Marching in the footsteps of the Levellers
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Creating a real democracy to replace our deficient, defective system is obviously no simple task. However, the positive outcome of an assembly called around producing an Agreement of the People for the 21st century shows that the project is gathering momentum.
A diverse range of groups and individuals have formed a steering group to complete work on revising the draft Agreement presented to the assembly that was held in London at the weekend.
When finalised, the Agreement will be presented as the framework for a new democratic constitution for Britain. The idea is that the Agreement should embrace political, economic, social, legal, environmental and other rights.
The assembly heard proposals to complete the work within six months and to then launch a campaign to win mass support for the Agreement, to create a movement that will fight for it.
Working groups came up with many proposals to improve and amend the present draft text. These will be incorporated into the process of producing a final Agreement.
Among the many action points was a commitment at an early stage to try to create global links with other progressive organisations and groups. How this can happen was established in the assembly itself, when a representative of Revolucion Democratica from Chile was able to take part in a working group via the internet.
The need to extend participation in the process through online forums (with links to each other) and make use of video presentations was a key proposal which the steering group will work on when it meets for the first time.
Also crucial will be the search for allies amongst networks of community groups, trade unions, activist organisations and those struggling against the state over cuts, attacks on human rights and for climate change action. This is clearly going to require resources – human and financial – so fund raising will be crucial.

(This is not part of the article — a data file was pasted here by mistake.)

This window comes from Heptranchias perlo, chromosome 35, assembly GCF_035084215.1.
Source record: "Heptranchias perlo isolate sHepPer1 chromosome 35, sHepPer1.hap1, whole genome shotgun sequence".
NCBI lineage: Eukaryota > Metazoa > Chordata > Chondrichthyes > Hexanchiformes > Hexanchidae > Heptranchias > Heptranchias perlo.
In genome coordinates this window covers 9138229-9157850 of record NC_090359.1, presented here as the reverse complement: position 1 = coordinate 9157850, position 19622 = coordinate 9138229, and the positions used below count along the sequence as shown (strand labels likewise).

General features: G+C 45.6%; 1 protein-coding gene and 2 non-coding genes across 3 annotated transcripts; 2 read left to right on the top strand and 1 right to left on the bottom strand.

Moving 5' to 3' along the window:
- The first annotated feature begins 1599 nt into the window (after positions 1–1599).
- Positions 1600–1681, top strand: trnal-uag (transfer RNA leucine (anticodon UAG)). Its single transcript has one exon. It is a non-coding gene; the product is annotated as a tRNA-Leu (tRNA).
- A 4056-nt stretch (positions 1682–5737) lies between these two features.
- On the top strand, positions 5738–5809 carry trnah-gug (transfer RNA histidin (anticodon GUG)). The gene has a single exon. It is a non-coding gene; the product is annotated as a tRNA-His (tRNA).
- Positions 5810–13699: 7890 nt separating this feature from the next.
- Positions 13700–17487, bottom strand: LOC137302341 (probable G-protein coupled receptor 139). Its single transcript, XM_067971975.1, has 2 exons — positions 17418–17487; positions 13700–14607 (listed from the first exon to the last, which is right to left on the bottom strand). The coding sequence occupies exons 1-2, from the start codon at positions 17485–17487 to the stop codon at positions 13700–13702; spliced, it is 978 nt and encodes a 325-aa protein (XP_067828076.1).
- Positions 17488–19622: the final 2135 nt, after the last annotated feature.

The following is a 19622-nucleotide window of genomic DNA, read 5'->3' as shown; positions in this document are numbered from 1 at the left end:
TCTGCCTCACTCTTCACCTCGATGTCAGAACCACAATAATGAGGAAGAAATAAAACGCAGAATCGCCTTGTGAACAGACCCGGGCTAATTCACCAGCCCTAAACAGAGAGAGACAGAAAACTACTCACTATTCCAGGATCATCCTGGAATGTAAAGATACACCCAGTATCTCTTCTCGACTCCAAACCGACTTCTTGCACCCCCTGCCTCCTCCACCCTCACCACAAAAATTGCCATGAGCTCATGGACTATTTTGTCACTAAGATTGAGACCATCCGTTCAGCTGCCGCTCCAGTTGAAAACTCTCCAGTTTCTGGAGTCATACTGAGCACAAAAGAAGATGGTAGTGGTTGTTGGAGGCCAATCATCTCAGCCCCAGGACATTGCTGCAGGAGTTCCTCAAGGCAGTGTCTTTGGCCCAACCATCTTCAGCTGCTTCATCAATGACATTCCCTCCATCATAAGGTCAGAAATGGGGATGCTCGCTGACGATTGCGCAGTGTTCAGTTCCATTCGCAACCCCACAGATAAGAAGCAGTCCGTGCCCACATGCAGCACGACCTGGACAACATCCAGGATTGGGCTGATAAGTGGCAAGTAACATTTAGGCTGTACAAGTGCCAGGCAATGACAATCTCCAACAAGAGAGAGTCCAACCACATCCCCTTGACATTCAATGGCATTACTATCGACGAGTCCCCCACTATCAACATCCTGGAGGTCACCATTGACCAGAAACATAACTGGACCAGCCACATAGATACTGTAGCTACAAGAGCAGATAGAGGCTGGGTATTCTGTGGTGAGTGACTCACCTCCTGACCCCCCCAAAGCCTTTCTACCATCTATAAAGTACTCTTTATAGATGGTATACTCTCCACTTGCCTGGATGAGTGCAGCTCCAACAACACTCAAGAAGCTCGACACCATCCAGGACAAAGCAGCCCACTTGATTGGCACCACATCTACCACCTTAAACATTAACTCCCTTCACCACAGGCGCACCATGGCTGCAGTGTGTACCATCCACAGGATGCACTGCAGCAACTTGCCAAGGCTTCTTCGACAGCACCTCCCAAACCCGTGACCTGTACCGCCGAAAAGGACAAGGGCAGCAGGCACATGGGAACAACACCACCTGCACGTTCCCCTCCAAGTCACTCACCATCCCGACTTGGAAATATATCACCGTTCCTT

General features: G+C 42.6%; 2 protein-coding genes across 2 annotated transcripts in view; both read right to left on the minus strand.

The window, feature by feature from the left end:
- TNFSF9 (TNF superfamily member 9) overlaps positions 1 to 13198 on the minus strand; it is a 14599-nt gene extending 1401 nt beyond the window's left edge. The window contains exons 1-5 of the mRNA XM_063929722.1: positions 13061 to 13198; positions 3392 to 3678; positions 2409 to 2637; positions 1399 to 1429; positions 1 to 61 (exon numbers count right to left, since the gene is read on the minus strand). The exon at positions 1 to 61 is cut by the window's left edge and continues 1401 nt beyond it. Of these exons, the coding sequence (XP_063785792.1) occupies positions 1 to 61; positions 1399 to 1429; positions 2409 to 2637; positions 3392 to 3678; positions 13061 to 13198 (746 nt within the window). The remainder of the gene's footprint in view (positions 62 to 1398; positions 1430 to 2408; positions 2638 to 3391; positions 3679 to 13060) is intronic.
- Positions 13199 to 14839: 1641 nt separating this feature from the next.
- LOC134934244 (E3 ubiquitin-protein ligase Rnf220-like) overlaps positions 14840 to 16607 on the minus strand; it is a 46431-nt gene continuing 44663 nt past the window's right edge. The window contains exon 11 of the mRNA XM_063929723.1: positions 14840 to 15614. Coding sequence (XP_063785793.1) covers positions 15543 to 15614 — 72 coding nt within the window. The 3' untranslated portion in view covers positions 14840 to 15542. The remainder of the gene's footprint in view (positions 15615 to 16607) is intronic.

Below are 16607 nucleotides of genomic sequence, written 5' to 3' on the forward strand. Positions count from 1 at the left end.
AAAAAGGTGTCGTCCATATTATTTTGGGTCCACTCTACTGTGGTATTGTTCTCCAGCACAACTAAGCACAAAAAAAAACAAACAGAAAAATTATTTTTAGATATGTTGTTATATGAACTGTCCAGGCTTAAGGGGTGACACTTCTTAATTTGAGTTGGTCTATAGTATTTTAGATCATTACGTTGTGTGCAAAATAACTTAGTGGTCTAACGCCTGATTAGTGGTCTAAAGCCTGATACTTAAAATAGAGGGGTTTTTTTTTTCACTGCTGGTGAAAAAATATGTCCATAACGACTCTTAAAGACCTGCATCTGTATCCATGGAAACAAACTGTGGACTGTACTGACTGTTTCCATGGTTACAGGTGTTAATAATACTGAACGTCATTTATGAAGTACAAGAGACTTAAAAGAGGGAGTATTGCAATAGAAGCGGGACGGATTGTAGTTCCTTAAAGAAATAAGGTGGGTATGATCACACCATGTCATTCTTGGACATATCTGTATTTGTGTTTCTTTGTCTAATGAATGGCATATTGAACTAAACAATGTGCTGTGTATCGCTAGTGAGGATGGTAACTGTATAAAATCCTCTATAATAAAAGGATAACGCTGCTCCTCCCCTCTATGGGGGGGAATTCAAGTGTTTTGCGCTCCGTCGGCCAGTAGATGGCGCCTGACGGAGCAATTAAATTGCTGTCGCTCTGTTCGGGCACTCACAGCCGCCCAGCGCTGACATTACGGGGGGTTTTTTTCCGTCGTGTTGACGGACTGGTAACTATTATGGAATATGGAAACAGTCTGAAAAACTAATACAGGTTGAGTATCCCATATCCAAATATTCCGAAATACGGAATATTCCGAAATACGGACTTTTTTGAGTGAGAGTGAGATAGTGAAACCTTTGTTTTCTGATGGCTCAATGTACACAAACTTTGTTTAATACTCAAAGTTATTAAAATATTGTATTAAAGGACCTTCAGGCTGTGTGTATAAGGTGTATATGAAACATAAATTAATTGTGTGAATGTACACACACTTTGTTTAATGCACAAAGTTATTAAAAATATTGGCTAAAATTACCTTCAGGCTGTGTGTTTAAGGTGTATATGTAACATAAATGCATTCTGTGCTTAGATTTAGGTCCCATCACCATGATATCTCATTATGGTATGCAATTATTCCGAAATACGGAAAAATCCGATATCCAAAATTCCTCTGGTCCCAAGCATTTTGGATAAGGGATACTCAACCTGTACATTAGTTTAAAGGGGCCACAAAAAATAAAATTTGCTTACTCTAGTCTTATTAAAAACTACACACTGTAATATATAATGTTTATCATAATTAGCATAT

Support from creative artists is already forthcoming. “The Revolution Will Be Networked” assembly drew inspiration from performances by poets Chip Grim, Cristina Viti and Adnan al-Sayegh.
The Agreement of the People project takes its inspiration from the struggles of the Levellers and Diggers during the English Revolution in 1647. A new constitutional settlement was needed to complete the switch from the absolute power of the monarchy to parliamentary power.
When the Levellers put forward their Agreement at the famous Putney Debates at meetings of the Army Council of the New Model Army, it emphasised democratic control of power, the rule of law, regular elections, a wider franchise.
Theirs was the first attempt in history to create a constitution, to say how the country should be governed. Although there were two more drafts, the Levellers’ agreement was defeated. Parliament became sovereign but there was no democracy to go with it.
Leveller ideas surfaced again in the American and French revolutions. The famous words in the US constitution about holding “these truths to be self-evident” and “certain unalienable rights” sound like Leveller language.
Fast forward to the 21st century and, although the right to representation has long been won, the state has undermined this through a direct alliance with corporate and financial power. A market state has established a stranglehold over society.
The plan to produce an Agreement of the People for the 21st century builds on work done by democracy activists in the previous decade and the Real Democracy working group of Occupy London.
Created at the end of 2011, the group took as its starting point the initial statement of Occupy London, that the “current system is unsustainable. It is undemocratic and unjust”. The group has championed analysis, debates and discussion about our flawed political/state system as well as the English Revolution.
Seven groups have initially declared their support for the development of a new Agreement. This is significant because it cannot be the property of one organisation. It has to win broad support.
The time is right historically to consider what a real democracy would and could look like.
We are in good company historically speaking. We are a line that goes back to the Levellers, the Diggers, the Chartists, the Suffragettes. We are with Tom Paine and John Lilburne and many other fighters for democracy and against state oppression.
19 November 2012